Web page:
Don’t worry this isn’t going to be yet another treatise on the history of karate – we all know karate comes from Okinawa…
What I mean is where does YOUR karate come from in YOU?
You may be aware of the phrase Shin Gi Tai. This goes a long way to explaining where your karate comes from but in my opinion it misses one important ingredient. Before I reveal what that is lets explain what these terms mean:
Tai: This means the body (e.g. tai sabaki – body movement). It refers to the fact that to do karate well you must have a fit, healthy body that is flexible, coordinated and strong. Our body must be able to endure physical contact with another and react quickly to changing situations. We achieve this kind of body through hard repetitive training of the basics of our art as well as our own supplementary training.
Shin: This means the mind (e.g mushin – no mind; shoshin – beginner’s mind, seishin – positive mind, zanshin – an aware mind). It refers to the need to cultivate the correct mental skills to be a good karateka such as developing a clear and uncluttered mind that is fully focused on the task in hand whilst still maintaining a peripheral awareness of what is happening around. It also refers to developing a positive, confident spirit, one that will persevere with determination to achieve one’s goals.
Gi: This refers to technique. It’s no good cultivating the perfect body and mind if you don’t know how to do any karate! Obviously you need to learn and practice a range of karate techniques too.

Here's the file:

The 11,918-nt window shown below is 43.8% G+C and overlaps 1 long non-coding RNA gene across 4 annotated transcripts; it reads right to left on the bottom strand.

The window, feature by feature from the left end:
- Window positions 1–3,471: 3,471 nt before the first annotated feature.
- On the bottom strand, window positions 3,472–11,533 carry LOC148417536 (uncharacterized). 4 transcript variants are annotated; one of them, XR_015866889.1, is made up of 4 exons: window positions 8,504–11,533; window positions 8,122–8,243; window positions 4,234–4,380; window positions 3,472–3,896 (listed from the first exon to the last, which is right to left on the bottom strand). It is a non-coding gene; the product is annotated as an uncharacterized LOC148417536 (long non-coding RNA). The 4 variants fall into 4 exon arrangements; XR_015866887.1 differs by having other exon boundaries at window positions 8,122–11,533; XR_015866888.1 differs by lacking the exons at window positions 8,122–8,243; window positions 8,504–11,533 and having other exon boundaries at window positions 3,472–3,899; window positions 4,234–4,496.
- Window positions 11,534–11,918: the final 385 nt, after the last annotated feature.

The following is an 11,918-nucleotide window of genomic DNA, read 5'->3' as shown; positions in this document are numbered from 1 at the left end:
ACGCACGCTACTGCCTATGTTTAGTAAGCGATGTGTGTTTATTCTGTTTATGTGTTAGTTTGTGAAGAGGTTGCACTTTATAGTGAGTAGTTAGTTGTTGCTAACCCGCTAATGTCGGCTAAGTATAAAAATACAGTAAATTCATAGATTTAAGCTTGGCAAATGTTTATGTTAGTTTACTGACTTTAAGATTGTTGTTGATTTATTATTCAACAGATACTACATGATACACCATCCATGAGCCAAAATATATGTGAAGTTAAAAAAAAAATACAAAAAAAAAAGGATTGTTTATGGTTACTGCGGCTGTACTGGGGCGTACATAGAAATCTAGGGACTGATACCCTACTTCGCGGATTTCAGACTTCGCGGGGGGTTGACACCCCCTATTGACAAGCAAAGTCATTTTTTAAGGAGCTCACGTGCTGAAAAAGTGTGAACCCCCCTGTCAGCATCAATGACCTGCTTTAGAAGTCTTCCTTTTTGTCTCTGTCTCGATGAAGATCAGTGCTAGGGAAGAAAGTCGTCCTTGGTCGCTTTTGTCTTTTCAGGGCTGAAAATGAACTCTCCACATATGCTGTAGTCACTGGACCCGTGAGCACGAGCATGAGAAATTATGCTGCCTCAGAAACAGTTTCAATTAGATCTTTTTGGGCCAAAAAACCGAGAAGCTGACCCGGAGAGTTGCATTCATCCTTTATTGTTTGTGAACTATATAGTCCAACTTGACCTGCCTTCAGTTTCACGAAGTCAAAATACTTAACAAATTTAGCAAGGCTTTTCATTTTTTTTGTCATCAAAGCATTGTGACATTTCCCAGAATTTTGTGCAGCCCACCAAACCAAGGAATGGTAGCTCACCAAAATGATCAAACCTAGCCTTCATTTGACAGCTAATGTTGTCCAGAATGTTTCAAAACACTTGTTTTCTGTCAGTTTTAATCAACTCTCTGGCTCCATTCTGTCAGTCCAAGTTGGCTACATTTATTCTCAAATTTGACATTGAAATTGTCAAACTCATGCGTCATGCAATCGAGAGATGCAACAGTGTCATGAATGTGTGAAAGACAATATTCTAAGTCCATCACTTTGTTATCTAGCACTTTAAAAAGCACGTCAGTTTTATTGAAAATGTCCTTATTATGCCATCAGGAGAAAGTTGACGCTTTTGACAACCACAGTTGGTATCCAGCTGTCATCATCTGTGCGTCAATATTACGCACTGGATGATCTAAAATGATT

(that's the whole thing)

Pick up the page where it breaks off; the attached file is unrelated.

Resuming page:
We generally develop shin gi tai in parallel, improving in each one as we progress through training, so you might consider that your karate comes from your body, mind and good technique all combining together in a coordinated fashion . It’s a very holistic approach – the end result being greater than the sum of the parts; but for me there is an ingredient missing here…
I would argue that karate really comes from the heart. The Japanese word for this is kokora. The heart is the seat of passion, compassion, conviction not to mention courage. We feel all these things in our hearts and it is these things that drive us to be good karateka. We feel our karate in our hearts; it virtually bursts out of us if we are doing it well.
If you look around the students in your dojo you can see who has the heart for it and who doesn’t. Some will be sweating with the effort, appear to be concentrating, even have reasonable technique but their face tells you they have no heart for it, it looks expressionless and bored. Others may still be out of shape, getting a little confused with the technique but the look of joy and animation on their faces as they persist in trying to improve tell you they have heart.
Having the heart for karate may save you one day – if you lose heart you will lose the fight.
So where does YOUR karate come from – is it the heart?
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